> Posted by Mr. Provocative
Looking through the mail yesterday, I came across a credit card application addressed to my teenage stepdaughter, who recently turned 18. It was one of the first in an avalanche of such offerings for financial services she will receive this year, indeed for the rest of her life. The seductive promise of the first credit card is a rite of passage into young adulthood and one fraught with untold risk for this generation of Americans – notwithstanding the fact that banks, and the financial services they provide, have led to phenomenal wealth creation and the most successful property-owning democracy in history.
This got me to pondering the extent of my stepdaughter’s financial literacy and her readiness to make a thoughtful evaluation of this and other such offerings. She certainly hasn’t received it from me. (In the spirit of full disclosure, I have never learned how to balance a checkbook or read and comprehended the boilerplate on my credit card statements.)
Sadly, my ignorance of the financial basics is hardly aberrant and may even be closer to the norm, as a little research quickly indicated. According to Niall Ferguson, author of the new book, The Ascent of Money, “a substantial proportion of the general public in the English-speaking world is ignorant of finance.”
Ben Bernanke sees this state of affairs as a critical threat to our nation’s health: “Financial literacy and consumer education – coupled with robust consumer protection – makes the financial marketplace effective and efficient, and better equips consumers to make tough yet smart financial decisions. Today, only eight states (not ours )across the U.S. require personal finance before middle or high school graduation.”
But would having a basic grounding in such topics as maintaining creditworthiness, borrowing on favorable terms, and managing debt really prepare my stepdaughter to make judicious decisions about her finances? I have my doubts.
Financial Literacy 101 would surely provide my stepdaughter (and me) with some useful guidance but will it protect her in the end from profligate spending and other financial folly? Intellectually understanding what we should do to protect our interests does not inevitably lead any of us to rational decision making. The proverbial masters of the universe, fooled by Bernie Madoff’s Ponzi scheme, are evidence enough that even the most financially sophisticated are sometimes making decisions based on something other than careful analysis and due diligence. We are not rational actors as Freud understood long ago and economists are belatedly concluding as well.
Then what hope is there for my stepdaughter wisely using her first credit card? Yikes. For it does seem clear that “intellectually, people value future consumption, but nonetheless give into the temptation to consume today. The internal tension is often depicted as a conflict between a patient “future self and an impatient “present self”…” If true for “grown ups” how much more true for teenagers whose brains are still in formation, with hormones surging. Impulsive, risk taking behavior is arguably the default position of adolescents. And from a very early age, our children have repeatedly seen commercials singing the siren song of the power of credit that can be boiled down to: buy what your heart desires now, and pay later.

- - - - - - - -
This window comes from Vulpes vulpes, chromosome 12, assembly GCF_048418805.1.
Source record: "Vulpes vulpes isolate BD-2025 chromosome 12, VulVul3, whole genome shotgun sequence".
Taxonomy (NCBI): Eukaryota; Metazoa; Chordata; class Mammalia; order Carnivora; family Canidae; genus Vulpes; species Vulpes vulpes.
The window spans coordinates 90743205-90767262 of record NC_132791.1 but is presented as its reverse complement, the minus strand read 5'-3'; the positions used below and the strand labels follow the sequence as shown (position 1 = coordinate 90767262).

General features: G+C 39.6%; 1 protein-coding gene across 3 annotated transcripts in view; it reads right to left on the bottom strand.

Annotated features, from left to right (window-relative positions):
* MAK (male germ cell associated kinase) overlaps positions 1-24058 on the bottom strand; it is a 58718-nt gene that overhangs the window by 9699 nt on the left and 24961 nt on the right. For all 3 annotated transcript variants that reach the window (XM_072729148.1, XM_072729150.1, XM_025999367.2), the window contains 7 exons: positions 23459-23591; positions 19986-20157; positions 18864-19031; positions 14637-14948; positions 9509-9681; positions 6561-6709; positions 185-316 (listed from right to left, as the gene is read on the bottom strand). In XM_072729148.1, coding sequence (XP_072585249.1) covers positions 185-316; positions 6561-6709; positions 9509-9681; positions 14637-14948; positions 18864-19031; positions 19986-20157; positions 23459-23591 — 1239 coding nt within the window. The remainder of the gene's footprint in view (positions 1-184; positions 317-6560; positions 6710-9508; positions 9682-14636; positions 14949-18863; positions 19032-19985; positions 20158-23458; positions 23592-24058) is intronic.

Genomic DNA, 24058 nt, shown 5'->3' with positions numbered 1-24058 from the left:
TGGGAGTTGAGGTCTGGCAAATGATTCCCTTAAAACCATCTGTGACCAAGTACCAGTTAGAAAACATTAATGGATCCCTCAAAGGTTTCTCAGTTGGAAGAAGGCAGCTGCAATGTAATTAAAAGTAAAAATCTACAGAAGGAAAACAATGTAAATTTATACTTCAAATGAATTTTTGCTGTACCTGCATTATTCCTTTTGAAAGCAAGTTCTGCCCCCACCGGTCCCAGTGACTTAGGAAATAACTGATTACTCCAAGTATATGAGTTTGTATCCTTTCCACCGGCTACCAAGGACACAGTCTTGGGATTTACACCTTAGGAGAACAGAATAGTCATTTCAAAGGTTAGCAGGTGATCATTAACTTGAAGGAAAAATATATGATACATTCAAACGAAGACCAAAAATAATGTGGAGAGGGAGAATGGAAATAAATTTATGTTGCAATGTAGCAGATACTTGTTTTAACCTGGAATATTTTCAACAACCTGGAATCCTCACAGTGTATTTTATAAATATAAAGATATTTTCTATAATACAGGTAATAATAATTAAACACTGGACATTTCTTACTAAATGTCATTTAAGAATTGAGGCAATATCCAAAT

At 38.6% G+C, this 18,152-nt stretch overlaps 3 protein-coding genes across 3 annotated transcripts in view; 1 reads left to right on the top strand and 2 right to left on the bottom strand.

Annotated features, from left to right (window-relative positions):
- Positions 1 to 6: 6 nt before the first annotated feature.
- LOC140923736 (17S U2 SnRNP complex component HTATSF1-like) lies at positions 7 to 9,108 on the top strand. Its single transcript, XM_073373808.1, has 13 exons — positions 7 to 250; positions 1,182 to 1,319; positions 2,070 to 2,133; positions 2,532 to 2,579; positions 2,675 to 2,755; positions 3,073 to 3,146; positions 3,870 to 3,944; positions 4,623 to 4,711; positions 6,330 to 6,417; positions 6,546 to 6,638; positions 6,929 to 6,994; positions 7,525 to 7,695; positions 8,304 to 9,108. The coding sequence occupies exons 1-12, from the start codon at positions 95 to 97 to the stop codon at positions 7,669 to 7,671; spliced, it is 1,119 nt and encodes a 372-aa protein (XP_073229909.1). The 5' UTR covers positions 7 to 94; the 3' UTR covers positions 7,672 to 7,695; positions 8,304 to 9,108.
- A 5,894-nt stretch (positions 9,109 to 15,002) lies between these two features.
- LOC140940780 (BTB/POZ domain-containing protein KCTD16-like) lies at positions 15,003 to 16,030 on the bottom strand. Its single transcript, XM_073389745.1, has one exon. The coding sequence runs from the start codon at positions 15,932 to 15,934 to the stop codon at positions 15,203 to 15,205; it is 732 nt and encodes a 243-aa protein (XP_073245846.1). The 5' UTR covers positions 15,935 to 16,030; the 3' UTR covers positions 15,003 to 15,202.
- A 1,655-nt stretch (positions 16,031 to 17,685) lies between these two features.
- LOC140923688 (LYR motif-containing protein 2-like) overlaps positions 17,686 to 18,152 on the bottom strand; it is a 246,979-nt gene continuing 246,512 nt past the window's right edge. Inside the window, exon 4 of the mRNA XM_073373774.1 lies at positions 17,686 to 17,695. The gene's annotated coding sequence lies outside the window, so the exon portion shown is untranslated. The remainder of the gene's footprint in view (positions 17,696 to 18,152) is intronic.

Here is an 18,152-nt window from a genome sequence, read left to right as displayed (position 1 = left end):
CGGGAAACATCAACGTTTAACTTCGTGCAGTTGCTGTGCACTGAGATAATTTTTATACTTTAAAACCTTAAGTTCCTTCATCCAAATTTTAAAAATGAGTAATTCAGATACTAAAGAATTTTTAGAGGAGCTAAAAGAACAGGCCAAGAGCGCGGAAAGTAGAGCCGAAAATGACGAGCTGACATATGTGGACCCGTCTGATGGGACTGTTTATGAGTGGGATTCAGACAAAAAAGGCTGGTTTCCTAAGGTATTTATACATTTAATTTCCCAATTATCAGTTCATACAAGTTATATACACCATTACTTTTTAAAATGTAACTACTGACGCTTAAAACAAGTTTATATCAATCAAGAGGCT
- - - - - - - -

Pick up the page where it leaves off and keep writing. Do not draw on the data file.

It is quite unnecessary to inculcate children to pursue pleasure and instant gratification, because that comes naturally enough. Advertising merely reinforces these tendencies. Prudence and thrift seem quite unnatural and do need to be indoctrinated. Financial literacy will have no prophylactic power unless it is coupled with the restraint that is engendered by these virtues. And it may be that the “scared straight” approach, used with some success in drug prevention and drivers-ed courses in high schools around the country might be effective if incorporated into financial literacy programs as well.
The kindness of strangers and their silken promises are simply not to be counted on. Some credit card companies are not your friends. Their profit margins heavily depend on increasing your indebtedness, not timely repayment. In this topsy turvy world, the “good” customer is the one who doesn’t pay off the entire bill at the end of the month.
“Trust but verify” should be the centerpiece of your relationship with any financial institution you are considering entering into a relationship with. (Yes, like with potential boy friends.) But even if you find a great bank or credit card company to work with, you are not out of the woods yet, because you are probably not wired to make prudent decisions about your spending. Good luck. You will need it.